Workplace issues

Pregnancy-related protections

The Pregnancy Workers Fairness Act

The Pregnant Workers Fairness Act (PWFA) requires the Postal Service to provide reasonable accommodations to known limitations related to pregnancy, childbirth, or related medical conditions, unless the accommodation will cause the employer an “undue hardship.”

Examples of possible reasonable accommodations include:

Additionally, under the PWFA, the Postal Service may not:

For more information, see the EEOC What You Should Know About the Pregnant Workers Fairness Act.

Family and Medical Leave Act (FMLA)

FMLA protected leave can be used for a new child in the family or for serious health conditions which arise. FMLA guarantees eligible letter carriers up to 12 weeks of leave each postal year for:

The FMLA guarantees time off, whether paid or unpaid. The type of leave taken depends on the reasons for the leave and the usual postal leave regulations. There are eligibility criteria, medical certification guidelines and other detailed rules governing letter carrier rights to FMLA leave.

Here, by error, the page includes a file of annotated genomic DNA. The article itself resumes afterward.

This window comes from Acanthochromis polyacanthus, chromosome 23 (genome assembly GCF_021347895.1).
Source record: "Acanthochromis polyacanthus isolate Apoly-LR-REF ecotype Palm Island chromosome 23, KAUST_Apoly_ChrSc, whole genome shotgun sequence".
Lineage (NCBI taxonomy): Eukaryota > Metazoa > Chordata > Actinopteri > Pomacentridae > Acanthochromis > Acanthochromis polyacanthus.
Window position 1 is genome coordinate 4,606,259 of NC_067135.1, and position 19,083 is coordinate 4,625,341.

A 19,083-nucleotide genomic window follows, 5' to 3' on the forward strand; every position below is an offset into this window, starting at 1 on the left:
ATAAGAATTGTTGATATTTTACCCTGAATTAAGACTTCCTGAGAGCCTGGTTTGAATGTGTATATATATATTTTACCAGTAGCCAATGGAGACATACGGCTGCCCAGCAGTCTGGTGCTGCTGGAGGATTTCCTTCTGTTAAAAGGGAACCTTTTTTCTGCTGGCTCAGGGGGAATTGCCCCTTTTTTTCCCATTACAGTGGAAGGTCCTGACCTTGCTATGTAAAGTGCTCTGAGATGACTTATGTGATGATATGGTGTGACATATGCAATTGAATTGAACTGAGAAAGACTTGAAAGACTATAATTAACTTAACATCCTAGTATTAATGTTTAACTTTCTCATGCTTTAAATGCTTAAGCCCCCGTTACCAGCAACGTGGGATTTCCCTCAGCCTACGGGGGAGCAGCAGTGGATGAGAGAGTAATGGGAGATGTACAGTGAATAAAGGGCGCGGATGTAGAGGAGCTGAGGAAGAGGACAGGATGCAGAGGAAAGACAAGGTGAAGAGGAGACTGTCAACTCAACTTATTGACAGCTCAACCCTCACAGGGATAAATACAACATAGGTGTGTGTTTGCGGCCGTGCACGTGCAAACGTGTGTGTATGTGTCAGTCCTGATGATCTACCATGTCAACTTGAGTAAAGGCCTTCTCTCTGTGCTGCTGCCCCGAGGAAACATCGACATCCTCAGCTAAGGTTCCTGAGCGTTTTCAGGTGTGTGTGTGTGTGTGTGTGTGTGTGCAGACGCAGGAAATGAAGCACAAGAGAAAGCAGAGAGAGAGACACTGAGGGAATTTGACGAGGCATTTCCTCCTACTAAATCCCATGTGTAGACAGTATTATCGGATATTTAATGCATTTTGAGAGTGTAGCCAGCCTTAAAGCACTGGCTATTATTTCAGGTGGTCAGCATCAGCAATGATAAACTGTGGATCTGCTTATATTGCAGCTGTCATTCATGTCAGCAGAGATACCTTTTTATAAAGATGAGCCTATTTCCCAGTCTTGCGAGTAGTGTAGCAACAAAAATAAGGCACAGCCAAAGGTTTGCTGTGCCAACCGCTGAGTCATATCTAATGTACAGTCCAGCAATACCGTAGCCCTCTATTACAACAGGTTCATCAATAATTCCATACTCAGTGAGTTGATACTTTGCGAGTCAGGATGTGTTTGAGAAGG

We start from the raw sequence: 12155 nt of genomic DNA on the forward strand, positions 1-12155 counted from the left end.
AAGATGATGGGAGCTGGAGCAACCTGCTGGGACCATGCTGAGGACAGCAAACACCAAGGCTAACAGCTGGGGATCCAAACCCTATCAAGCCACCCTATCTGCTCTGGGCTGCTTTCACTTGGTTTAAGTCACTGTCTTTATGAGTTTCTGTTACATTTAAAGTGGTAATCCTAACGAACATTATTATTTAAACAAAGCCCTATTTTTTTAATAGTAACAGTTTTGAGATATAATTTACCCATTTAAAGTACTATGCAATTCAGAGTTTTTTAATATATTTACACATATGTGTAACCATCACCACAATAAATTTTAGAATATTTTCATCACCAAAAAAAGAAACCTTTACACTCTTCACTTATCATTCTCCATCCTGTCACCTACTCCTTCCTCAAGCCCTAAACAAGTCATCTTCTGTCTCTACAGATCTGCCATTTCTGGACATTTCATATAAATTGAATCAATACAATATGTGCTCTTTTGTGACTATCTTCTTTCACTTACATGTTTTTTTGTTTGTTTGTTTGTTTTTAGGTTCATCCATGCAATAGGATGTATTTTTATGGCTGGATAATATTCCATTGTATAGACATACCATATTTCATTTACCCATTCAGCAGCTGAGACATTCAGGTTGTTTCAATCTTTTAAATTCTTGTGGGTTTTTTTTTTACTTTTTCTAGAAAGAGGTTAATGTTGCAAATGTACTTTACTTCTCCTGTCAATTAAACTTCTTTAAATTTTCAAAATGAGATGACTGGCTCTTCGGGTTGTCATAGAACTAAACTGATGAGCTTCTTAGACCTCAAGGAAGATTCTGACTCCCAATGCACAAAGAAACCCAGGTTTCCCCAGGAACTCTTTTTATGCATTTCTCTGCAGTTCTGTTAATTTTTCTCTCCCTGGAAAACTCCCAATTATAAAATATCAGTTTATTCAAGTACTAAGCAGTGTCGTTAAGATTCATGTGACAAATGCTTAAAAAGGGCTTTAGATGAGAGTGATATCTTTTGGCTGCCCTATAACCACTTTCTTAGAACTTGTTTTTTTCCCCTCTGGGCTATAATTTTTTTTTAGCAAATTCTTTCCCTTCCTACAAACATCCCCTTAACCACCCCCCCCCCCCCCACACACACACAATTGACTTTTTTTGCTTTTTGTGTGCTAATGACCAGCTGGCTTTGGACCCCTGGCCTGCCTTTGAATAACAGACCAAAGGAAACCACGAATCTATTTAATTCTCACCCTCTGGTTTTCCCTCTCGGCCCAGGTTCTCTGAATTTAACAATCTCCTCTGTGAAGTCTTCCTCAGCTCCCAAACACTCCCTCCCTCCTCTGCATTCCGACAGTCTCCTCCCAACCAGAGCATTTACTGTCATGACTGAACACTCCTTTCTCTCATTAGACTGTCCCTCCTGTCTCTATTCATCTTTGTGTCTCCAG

Learn more about FMLA.

Protections to Pump at Work

Under the Fair Labor Standards Act, most employees have the right to take reasonable break time to express breast milk for their nursing child. For one year after the child’s birth, covered employees may take reasonable break time “each time such employee has need to express the milk.” An employer may not deny a covered employee a needed break to pump.

Employees must be provided with a private location, other than a bathroom, which is free from intrusion.

Under the FLSA, when an employee is using break time at work to express breast milk they either:

Employees that utilize their paid breaks to pump breast milk must be compensated for the break time as normal.

Read more about these FLSA protections.


EEOC – What You Should Know About the Pregnant Workers Fairness Act
DOL – FLSA Protections to Pump at Work
USPS – Policy on Accommodation of Pregnant and Nursing Workers
DOL – WHD 1088 Employee Rights Under the Fair Labor Standards Act